Younger than 2 years Vocabulary is limited. Communicating mainly through body language and by reading facial expressions.
2–3 years Starting to copy adults, learning more words and gaining confidence. 3–4 years Starting to string words together and may be using questions.
For children aged 2-4 years, once they have a few words, adults can help them by showing an interest in what they are saying. Adults can listen to what children say and repeat it. Sometimes they might repeat it so that children can hear the phrase correctly. This helps children learn without knowing it. This is better than telling children that they have said it wrong. Adults can also help a child’s communication by exposing new words to them.
4–8 years Using language to build relationships. Developing reading and writing skills.
8–16 years Developing discussion and negotiation skills. More confident and using more complex language.
Adults Can communicate using complex language. Able to use verbal and non-verbal communication.
3.2. Describe the main differences between communicating with adults and communicating with children and young people.
When communicating with children, we need to be very clear in what we say. They need to be very clear on what we expect of them, so that they learn to communicate well themselves. We need to try not to use complicated language or give them long lists of instructions, they will only make what we are saying more difficult to take in.
3.3. Identify examples of communication difficulties that may exist.
You should adapt the way in which you communicate according to their needs. They may have a speech impediment for example and may struggle with words. Allow them to take their time and do not fill words in for them or guess what they are going to say as this will cause them more distress. Sign language may need to be used for a child with hearing difficulties and extra training may be needed. Different ideas – People may interpret things differently and have a different concept of what everyone should be doing. Poor communication – Not passing on information and failing to agree as a team can cause problems within school. Different personalities – Everyone is different and sometimes, despite the best efforts, certain individuals just cannot get along. Cultural differences – May communicate in a different way. For example, in some cultures eye contact in not encouraged.
3.4 .Describe how to adapt communication to meet different communication needs.
How we communicate to one another depends on several things, the age of the person we are speaking to, the context of the conversation and the communication needs of the individual. This applies to both children and adults. We frequently adapt the way we communicate to someone without realising it. If speaking to someone with a hearing impediment, we make sure to speak clearly. Some families may speak another language as their main one and may need a translator.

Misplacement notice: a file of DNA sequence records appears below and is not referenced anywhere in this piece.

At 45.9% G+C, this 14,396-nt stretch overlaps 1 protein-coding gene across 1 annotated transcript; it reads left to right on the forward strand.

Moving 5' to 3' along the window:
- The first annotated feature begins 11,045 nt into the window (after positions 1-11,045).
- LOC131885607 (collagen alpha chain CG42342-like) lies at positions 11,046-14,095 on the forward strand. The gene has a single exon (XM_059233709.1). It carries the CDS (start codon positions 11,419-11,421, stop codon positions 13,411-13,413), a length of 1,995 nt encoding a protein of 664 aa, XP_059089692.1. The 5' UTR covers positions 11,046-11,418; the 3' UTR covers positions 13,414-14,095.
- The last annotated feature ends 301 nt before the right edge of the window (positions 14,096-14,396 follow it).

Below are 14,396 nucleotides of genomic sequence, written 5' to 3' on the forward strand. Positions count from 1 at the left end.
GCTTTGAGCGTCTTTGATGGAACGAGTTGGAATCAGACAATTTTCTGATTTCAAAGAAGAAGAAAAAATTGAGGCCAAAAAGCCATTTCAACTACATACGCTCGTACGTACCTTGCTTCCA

3.5. Describe how to deal with disagreements between:
the practitioner and children and young people
Disagreements with children need to be managed carefully and if necessary, seek advice. If a pupil is arguing with you, you should tell them that you are not going to discuss anything with them until you have both taken time out.
the practitioner and other adults
Any conflicts with other adults need to be resolved as soon as possible and you will need to show sensitivity. The longer a problem goes on for, the harder and more difficult it will be to put right. Sometimes getting another adult to mediate. It is impossible to work effectively if the atmosphere is tensed.
4. Know about the current legislation, policies and procedures for confidentiality and sharing information, including data protection.
4.1. Identify relevant legal requirements and procedures covering confidentiality, data protection and the disclosure of information.
Data Protection Act (1998) – Legislation that ensures pupils’ personal information is locked away or password-protected if stored on computers.
Every Child Matters – This green paper stresses the Importance of more integrated services and sharing of information between professionals.
Confidentiality – Safeguarding all pupil information and ensuring that the people you are sharing information with are authorised to receive it.
Disclosing information – When information has to be shared with outside agencies, for example, when neglect or abuse is suspected.
4.2. Describe the importance of reassuring children, young people and adults of the confidentiality of shared information and the limits of this.
As a learning support practitioner, you will come into regular contact with confidential information. You may need to reassure parents and other adults that the information that you are authorised to know will be kept confidential. Pupil records that hold their personal information, date of birth, home address and medical details are important for you to have access to in an emergency, but they must remain locked away otherwise. You may need to know other information about the pupil, such as their current assessment level or if they have any special educational needs. This information must remain confidential and can only be shared between authorised staff members.
4.3. Identify the kinds of situations when confidentiality protocols must be breached.
If you receive information, for example, if someone confides in you, it is important to remember that there are some situations in which you need to tell others. An example is if you are told of child abuse or another situation in which the child is at risk. At all times though it is important to tell the individual that if they give you information that you cannot keep to yourself, that you will not be able to keep it confidential